Introducing Tre Armstrong: One of the best three-point shooters in NBL1

Tre Armstrong | Credit: FIBA

Tre Armstrong entered this NBL1 season with North-West Tasmania full of confidence after hitting over three three-pointers per game as an 18-year old in the SEABL last year, as well as experience as an Australian representative and a college commitment on his resume.

Eight long-range makes in under 23 minutes against the Southern Sabres meant that there was absolutely zero let-down after game one.

“My mindset hasn’t really changed,” Armstrong said.

“I was lucky enough to get an opportunity from Sam (last year) to play minutes and prove myself. The difference coming into this season is that I’m fully confident in my body and my ability to be a top player for my team”.

In the Southern game, Tre moved well without the ball to position himself in good spots as the team let Lachlan Dent’s drive and kick game at point-guard get things started.

Dent’s ability to find teammates on the perimeter led to four of Armstrong’s triples whilst Tre also worked in tandem with his bigs at the top of the arc to hit three more, including one off the dribble out of the pick and roll. The eighth came in more of a heat-check fashion as he caught it on the wing and launched from well beyond the line with the Sabres defender not closing out strong enough.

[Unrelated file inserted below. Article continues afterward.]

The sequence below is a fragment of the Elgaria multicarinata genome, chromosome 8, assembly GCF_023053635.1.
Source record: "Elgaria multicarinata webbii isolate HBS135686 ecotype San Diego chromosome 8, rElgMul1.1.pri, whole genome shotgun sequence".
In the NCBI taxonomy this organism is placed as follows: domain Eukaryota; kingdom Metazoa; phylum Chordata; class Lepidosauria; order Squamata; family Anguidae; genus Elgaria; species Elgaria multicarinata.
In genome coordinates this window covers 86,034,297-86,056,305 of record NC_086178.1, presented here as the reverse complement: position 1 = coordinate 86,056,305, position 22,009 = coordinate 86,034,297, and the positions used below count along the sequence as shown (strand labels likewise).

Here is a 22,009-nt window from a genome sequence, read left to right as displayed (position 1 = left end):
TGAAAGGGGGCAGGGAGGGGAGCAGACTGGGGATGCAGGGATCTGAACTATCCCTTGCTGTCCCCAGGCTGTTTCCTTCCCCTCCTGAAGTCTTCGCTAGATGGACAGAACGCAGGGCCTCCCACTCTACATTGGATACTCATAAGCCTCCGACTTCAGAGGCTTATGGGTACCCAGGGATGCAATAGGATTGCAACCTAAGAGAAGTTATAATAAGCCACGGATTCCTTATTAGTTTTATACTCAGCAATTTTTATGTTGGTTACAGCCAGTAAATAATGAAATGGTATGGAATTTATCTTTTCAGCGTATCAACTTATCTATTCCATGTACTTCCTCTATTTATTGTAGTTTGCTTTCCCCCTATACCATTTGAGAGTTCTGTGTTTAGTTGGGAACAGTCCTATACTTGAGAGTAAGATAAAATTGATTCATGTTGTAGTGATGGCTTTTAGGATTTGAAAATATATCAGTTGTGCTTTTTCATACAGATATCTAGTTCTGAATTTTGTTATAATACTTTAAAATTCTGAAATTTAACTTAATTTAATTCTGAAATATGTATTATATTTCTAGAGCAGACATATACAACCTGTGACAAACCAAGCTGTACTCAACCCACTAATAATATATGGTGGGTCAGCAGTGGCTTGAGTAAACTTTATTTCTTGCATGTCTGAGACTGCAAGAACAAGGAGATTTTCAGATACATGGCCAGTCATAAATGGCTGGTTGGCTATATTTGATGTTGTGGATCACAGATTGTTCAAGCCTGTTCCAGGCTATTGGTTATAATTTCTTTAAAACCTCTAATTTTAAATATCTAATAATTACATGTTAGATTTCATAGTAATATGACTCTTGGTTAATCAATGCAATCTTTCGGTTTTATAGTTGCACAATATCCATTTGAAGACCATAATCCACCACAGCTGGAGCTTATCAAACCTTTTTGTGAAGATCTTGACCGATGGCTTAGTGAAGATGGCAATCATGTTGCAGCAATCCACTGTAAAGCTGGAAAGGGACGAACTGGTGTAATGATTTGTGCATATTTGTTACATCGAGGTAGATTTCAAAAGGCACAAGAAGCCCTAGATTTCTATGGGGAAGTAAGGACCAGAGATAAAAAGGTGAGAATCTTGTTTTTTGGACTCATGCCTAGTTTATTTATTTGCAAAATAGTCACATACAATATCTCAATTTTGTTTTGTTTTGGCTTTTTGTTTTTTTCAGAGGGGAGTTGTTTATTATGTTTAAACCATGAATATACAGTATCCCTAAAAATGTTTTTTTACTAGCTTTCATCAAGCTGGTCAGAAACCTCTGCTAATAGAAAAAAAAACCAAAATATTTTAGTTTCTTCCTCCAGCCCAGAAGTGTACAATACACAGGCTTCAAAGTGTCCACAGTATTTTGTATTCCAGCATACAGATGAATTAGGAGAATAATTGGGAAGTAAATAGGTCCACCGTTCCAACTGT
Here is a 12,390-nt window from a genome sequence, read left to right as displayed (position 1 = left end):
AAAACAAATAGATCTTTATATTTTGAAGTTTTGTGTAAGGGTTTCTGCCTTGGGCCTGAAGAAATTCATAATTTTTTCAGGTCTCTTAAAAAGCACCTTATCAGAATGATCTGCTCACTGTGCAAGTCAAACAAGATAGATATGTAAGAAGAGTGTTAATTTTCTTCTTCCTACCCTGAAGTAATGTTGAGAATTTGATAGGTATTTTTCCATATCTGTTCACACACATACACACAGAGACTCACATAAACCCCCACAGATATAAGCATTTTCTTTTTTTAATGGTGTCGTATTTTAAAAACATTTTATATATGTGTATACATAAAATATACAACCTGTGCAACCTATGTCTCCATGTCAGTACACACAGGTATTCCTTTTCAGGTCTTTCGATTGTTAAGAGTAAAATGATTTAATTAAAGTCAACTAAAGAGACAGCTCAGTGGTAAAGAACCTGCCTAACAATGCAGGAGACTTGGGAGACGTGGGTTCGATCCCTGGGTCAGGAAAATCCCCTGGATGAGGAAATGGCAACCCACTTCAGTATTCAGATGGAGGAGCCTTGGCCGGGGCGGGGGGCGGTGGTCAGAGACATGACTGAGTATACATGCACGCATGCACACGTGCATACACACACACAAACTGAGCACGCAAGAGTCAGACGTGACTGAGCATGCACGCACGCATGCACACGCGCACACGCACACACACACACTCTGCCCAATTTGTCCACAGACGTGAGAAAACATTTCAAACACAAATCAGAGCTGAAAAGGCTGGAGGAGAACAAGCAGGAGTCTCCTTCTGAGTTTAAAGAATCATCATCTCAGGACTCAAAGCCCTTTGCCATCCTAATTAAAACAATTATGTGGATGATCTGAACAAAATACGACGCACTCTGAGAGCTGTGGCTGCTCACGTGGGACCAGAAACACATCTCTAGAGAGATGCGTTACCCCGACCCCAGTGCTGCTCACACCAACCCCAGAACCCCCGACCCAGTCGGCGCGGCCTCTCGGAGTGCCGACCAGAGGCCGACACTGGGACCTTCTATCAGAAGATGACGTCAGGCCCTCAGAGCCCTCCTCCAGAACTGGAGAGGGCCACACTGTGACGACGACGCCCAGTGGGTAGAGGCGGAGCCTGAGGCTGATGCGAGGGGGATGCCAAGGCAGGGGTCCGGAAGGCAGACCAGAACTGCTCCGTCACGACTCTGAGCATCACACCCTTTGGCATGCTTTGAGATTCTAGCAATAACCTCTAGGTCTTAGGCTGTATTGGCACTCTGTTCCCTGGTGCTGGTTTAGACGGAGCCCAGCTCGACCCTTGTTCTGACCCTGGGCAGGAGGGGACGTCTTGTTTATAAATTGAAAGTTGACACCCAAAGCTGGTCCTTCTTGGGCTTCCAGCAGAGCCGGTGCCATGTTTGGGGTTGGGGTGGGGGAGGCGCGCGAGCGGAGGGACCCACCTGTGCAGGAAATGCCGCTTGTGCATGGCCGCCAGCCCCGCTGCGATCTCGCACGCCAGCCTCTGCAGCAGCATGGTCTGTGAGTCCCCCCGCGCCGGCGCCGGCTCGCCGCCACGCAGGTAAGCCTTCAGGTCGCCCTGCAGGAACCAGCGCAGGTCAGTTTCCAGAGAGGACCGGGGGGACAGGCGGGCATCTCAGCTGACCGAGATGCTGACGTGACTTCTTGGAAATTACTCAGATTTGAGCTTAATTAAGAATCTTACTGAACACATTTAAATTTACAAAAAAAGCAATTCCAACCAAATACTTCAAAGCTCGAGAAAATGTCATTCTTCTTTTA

“At the NBL level, I follow Cam Gliddon closely. He is the player I want to mould myself around,” said Armstrong.

If you take one look at Armstong and Gliddon’s shot-charts and their three-point attempt rates then you’ll immediately see there’s some substance behind the Gliddon comment.

Shot charts via
hoopsdb.net/stats/

Outside of Tre’s shooting, he has plenty more to his game that needs mentioning. It’s obvious that he’s a smart player and one that has a team-first approach. He knows his strengths, his team embraces them, and he plays exactly to those strengths.

Armstrong doesn’t waste any time with the ball in hand, either shooting it when he has space (he doesn’t need much), or moving it quickly to another teammate.

He doesn’t dribble for the sake of getting touches and on defense he is a willing defender with an energy and a bounce to him that means he is ready to try and impact the play.

“I definitely want to expand past three-point shooting,” Armstrong said.

“A main focus for me is to develop to become a polished ball-handler and transform into a true combo-guard. Also, continuing to focus on the weight room so that I can absorb contact and finish around the rim. I’ve had a big emphasis on my body over the off-season.”

In the Southern game there were flashes of improvement with a pretty crossover where he beat his man in semi-transition to get an easy layup, as well as a nice assist out of the pick and roll to the rolling Nick Banyard.

Even before developing these areas, Tre is a problem for opponents at this level and is obviously a key piece for the Thunder – their offensive rating was almost five points better with him on the floor than off the floor last season per HoopsDB data.

The Sabres were quickly reminded of Armstrong’s ability to blow open a game and their trip down to Tasmania minus some key personnel was a small disaster as they lost both games.

Key personnel missing was a common theme in round one, with an average of one projected starter not suiting up for each team across the league, so there’s still plenty of upside to the quality of play.

Missed my NBL1 season preview? Check it out here

Jordan McCallum

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NBL and NBL1 contributor. Find me on Twitter @jordanmcnbl

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